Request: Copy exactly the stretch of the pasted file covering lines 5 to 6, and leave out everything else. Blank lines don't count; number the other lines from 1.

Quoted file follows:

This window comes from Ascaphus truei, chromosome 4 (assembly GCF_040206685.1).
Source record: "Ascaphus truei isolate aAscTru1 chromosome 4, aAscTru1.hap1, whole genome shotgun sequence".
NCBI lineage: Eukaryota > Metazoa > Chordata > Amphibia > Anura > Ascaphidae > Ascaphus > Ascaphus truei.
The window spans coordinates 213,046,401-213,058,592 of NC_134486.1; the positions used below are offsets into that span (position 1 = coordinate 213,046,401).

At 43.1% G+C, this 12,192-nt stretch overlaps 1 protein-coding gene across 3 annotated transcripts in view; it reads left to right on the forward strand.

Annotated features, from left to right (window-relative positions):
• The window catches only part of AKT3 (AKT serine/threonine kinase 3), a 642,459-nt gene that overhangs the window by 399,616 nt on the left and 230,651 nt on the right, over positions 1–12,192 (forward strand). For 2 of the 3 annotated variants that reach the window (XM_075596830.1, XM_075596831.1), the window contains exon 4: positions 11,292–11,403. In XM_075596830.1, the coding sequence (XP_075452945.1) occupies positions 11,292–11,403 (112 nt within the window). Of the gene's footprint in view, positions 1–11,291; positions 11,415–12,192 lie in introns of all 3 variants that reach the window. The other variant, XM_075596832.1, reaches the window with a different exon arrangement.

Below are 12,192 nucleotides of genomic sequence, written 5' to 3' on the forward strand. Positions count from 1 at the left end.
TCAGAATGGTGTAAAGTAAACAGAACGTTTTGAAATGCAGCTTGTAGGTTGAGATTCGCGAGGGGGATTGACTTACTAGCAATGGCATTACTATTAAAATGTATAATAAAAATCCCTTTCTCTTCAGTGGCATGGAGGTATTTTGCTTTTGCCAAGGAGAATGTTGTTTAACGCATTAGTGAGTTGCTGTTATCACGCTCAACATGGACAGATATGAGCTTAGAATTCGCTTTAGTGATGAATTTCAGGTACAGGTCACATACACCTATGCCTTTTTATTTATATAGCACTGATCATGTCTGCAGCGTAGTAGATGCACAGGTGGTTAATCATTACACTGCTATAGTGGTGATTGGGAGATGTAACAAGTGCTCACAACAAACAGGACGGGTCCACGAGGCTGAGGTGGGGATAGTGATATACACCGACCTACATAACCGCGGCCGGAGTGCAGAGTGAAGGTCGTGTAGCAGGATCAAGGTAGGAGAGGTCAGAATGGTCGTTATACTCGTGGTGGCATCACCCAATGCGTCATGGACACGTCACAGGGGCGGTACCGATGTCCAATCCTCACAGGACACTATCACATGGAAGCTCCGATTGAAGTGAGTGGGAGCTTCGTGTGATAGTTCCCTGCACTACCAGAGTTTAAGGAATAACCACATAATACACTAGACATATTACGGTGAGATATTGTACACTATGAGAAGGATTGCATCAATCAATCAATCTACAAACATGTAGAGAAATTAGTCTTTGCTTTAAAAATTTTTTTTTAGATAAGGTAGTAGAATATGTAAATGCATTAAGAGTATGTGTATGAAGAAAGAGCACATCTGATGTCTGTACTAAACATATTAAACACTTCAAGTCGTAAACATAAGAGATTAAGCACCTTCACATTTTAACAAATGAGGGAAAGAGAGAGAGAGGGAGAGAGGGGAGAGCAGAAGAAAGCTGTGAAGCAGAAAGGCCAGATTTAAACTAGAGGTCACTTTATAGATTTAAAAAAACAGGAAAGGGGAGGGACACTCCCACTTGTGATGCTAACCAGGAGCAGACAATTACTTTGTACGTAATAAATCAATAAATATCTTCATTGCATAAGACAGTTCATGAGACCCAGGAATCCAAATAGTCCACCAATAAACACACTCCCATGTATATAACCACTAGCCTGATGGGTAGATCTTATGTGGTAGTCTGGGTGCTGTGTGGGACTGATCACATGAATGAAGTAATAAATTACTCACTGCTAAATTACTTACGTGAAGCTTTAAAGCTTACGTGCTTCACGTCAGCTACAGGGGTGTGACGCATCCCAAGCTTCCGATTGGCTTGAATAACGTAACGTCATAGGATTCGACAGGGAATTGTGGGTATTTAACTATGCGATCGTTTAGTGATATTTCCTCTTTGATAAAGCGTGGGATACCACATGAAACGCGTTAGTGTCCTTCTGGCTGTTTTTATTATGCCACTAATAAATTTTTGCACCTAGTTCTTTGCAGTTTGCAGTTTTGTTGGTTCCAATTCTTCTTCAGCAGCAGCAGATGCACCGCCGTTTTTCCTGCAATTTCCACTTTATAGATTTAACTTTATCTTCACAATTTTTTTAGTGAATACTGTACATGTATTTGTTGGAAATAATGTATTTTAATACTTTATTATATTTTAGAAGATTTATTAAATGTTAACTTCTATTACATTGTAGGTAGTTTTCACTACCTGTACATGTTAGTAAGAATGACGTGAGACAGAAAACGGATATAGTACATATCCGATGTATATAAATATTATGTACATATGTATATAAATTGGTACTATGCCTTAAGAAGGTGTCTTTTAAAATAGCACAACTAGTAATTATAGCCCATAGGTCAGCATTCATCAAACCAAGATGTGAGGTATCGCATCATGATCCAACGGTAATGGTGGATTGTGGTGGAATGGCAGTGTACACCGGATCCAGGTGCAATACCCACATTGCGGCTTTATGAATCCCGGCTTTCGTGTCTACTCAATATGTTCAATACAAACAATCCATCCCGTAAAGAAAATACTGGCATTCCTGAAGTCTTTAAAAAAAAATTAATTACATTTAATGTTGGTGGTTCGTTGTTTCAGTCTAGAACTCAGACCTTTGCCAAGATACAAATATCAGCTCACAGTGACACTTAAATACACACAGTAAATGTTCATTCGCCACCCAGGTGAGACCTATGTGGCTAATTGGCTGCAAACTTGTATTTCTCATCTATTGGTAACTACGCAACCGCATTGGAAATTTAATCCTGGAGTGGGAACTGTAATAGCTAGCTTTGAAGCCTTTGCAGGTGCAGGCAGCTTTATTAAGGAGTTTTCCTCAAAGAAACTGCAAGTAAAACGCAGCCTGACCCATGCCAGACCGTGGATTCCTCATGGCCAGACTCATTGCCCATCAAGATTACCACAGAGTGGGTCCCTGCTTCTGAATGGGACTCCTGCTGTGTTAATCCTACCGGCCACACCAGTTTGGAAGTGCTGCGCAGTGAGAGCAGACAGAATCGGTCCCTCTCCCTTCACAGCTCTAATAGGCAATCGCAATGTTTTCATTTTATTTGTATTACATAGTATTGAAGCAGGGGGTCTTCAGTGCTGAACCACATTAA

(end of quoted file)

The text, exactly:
At 43.1% G+C, this 12,192-nt stretch overlaps 1 protein-coding gene across 3 annotated transcripts in view; it reads left to right on the forward strand.

Annotated features, from left to right (window-relative positions):